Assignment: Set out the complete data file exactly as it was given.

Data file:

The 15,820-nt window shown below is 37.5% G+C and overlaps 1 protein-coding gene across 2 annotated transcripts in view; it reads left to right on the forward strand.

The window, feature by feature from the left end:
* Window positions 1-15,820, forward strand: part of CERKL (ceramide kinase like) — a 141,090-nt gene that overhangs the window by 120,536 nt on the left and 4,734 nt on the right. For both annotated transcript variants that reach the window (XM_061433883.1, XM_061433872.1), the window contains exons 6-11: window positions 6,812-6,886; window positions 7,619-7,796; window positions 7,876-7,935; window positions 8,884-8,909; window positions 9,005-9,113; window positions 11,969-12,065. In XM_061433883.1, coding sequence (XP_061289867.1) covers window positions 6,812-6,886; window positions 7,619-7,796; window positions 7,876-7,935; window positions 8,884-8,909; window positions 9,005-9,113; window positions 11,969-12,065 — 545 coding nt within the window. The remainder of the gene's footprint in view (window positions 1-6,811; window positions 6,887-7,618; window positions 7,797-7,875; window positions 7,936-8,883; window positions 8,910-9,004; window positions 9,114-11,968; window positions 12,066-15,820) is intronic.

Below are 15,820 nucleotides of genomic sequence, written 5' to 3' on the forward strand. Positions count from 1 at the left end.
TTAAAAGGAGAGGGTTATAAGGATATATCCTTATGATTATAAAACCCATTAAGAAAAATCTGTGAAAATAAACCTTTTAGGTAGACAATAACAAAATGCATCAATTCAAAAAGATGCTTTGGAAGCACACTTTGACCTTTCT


The 15,820-nt window shown below is 37.5% G+C and overlaps 1 protein-coding gene across 2 annotated transcripts in view; it reads left to right on the forward strand.

The window, feature by feature from the left end:
* Window positions 1-15,820, forward strand: part of CERKL (ceramide kinase like) — a 141,090-nt gene that overhangs the window by 120,536 nt on the left and 4,734 nt on the right. For both annotated transcript variants that reach the window (XM_061433883.1, XM_061433872.1), the window contains exons 6-11: window positions 6,812-6,886; window positions 7,619-7,796; window positions 7,876-7,935; window positions 8,884-8,909; window positions 9,005-9,113; window positions 11,969-12,065. In XM_061433883.1, coding sequence (XP_061289867.1) covers window positions 6,812-6,886; window positions 7,619-7,796; window positions 7,876-7,935; window positions 8,884-8,909; window positions 9,005-9,113; window positions 11,969-12,065 — 545 coding nt within the window. The remainder of the gene's footprint in view (window positions 1-6,811; window positions 6,887-7,618; window positions 7,797-7,875; window positions 7,936-8,883; window positions 8,910-9,004; window positions 9,114-11,968; window positions 12,066-15,820) is intronic.

Below are 15,820 nucleotides of genomic sequence, written 5' to 3' on the forward strand. Positions count from 1 at the left end.
TTAAAAGGAGAGGGTTATAAGGATATATCCTTATGATTATAAAACCCATTAAGAAAAATCTGTGAAAATAAACCTTTTAGGTAGACAATAACAAAATGCATCAATTCAAAAAGATGCTTTGGAAGCACACTTTGACCTTTCT